led us to investigate possible reasons for minimal uptake of groundwater-delivered nutrients directly at the source.
The graphs below, in Figure 7, show chl-a concentration (green fill) with time of day (x-axis) and tide (blue
fill). Sampling was conducted during low, low rising tide during every excursion. It is important to note
that chl-a concentrations vary with the availability of sunlight as the sun’s energy is needed for the plants to
perform photosynthesis. For comparison, mean chl-a concentration for the sampling excursion is shown
as the green dotted line and mean chl-a concentration of all samples is given by the straight black line.
Figure 7. Chlorophyll-a (chl-a) and mean chl-a concentration with tide at different times of the day. Chl-a concentration varies with
the availability of sunlight, temperature, and salinity of water.
Figure 8 shows chl-a concentration with salinity, radon, and the time since groundwater entered the ocean, i.e.
the age of the nutrients assuming 0 age at the point of discharge. Our data suggest that cold temperatures and
low salinity of SGD plumes near their source are not favored by marine organisms, despite the abundance of
bioavailable nutrients. At the same time, older aged waters are warmer and have higher salinity because they mix
with ocean water. Yet, they still contain elevated nutrient levels in comparison to the ambient ocean concentration.
Thanks also to the longer presence of nutrients, these water masses exhibit higher primary productivity.
Figure 8. Chlorophyll-a (chl-a) concentration measured in surface water samples with salinity, radon, and plotted against the apparent
age of waters. Chl-a concentration increases with increasing salinity and age of waters. Also, March 2011 “tsunami” samples were
brackish samples that had atypically high chl-a concentration, possibly due to inundation of seawater into the groundwater aquifer.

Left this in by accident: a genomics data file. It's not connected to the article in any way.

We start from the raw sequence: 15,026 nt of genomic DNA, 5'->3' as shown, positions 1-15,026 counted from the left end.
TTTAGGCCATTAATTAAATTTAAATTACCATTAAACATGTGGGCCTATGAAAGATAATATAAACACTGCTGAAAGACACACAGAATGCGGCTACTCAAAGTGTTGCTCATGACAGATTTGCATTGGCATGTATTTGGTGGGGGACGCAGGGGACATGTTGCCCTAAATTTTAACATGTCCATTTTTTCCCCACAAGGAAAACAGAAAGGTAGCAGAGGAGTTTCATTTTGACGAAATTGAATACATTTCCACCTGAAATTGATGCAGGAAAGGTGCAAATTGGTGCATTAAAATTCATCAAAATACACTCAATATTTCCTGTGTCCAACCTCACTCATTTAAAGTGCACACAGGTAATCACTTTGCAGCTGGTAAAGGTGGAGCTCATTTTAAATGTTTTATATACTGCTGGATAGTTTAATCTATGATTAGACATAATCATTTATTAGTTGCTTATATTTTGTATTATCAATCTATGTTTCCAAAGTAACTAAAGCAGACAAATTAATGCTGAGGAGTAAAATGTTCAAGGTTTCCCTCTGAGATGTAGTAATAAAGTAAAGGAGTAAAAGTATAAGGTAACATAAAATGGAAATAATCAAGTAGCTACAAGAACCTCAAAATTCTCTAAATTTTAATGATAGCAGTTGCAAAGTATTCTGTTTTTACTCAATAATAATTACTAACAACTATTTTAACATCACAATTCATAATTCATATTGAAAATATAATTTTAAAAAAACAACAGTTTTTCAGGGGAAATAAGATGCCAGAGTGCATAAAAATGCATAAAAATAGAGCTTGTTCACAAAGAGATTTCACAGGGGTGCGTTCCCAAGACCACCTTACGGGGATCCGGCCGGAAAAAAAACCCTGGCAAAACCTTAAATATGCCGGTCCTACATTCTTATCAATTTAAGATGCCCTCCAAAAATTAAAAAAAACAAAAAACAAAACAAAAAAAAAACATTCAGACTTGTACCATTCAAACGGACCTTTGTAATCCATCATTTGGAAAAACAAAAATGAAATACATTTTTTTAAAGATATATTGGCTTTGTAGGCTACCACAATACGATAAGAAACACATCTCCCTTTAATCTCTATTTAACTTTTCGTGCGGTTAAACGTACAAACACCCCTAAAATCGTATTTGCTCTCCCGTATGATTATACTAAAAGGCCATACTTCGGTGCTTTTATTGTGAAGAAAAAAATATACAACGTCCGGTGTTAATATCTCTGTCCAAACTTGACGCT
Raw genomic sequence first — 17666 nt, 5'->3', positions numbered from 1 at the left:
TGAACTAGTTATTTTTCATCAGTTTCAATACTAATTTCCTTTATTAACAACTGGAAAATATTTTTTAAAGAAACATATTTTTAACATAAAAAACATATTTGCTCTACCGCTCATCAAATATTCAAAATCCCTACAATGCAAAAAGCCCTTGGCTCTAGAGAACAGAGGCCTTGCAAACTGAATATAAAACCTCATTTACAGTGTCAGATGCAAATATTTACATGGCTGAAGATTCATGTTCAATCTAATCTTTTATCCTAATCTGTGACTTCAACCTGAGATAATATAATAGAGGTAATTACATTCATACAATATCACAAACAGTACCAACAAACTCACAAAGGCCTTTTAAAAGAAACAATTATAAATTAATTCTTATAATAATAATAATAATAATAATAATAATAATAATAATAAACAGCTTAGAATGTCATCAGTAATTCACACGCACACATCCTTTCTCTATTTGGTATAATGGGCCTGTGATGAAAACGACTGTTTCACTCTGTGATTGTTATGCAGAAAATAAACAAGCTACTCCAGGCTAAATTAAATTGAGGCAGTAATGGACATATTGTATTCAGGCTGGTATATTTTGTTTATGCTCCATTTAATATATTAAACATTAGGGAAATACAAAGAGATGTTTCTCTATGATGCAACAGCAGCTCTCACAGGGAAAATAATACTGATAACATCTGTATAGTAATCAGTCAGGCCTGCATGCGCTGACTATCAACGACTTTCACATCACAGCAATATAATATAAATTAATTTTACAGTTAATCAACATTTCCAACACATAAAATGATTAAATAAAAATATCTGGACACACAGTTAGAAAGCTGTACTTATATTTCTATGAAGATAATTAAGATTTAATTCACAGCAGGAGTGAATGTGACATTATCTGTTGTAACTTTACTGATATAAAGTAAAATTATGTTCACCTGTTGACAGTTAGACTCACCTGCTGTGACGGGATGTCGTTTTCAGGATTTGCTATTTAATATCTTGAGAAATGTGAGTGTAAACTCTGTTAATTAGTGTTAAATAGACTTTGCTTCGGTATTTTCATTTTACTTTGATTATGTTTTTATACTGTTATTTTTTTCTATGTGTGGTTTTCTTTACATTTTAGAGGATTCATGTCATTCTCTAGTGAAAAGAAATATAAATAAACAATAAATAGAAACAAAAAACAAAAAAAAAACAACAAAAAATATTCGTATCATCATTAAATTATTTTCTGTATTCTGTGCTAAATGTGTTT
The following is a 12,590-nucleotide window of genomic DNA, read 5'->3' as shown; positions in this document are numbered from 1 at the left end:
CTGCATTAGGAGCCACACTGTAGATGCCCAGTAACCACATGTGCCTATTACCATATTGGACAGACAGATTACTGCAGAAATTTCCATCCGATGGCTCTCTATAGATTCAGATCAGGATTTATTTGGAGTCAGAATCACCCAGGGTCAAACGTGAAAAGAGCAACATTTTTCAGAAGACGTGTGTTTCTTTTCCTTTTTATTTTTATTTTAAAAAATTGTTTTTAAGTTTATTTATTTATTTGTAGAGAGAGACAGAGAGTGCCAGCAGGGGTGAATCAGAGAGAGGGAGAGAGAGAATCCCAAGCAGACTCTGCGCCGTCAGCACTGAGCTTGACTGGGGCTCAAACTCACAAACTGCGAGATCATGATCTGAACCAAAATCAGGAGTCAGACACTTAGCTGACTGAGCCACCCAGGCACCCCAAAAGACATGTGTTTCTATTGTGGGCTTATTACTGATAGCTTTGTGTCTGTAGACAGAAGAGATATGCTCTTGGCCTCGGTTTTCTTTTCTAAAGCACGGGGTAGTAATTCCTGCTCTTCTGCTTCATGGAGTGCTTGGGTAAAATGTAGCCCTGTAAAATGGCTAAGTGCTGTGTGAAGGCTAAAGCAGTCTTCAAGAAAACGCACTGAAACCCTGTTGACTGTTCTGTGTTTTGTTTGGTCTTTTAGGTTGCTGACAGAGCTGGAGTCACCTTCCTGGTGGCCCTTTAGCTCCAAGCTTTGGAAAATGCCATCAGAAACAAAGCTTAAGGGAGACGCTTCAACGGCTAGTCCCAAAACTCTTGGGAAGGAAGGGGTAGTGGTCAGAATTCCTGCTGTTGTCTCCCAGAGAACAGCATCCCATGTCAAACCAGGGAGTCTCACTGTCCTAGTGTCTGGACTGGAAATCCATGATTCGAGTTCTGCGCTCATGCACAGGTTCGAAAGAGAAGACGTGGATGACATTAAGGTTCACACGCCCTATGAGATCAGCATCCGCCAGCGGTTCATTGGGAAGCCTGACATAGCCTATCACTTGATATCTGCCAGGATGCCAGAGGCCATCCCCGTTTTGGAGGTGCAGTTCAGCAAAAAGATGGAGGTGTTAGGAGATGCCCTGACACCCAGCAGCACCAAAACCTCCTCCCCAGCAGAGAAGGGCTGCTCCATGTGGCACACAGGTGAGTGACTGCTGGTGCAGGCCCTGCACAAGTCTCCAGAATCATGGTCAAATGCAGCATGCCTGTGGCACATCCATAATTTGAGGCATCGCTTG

Tying it all Together
8-12 Days Old
0-2 Days Old
up to 2,400 m3/d
up to 8,000 m3/d
up to 6,500 m3/d
Figure 9. We found that as much as 11,000 m3/d of groundwater discharged to Kiholo Bay every day. Groundwater
is enriched in nutrients and among others, contributes nitrogen, phosphorus and silica to the coastal ocean. Our data
suggest that cold temperatures and low salinity of SGD plumes near their source are not favored by marine organisms,
despite the abundance of bioavailable nutrients. At the same time, older aged waters are warmer and have higher salinity
because they mix with ocean water. Thanks also to the longer presence of nutrients, these water masses exhibit higher
Continuing Work & the role of the sgd sniffer
Ongoing work includes analyzing data for salinity, nutrients, radon and temperature across the whole depth
of the water column in the bay and lagoon regions in order to get an idea of how the SGD plume changes/
does not change with seasons throughout the water column. These data will also provide us ideas about
benthic groundwater fluxes that do not have a prominent surface signature. Lastly, net primary productivity
will be better constrained by performing carbon uptake measurements along the SGD plumes in the bay.
Figure 10. Groundwater is naturally enriched in radon,
and elevated coastal radon levels (shown in units of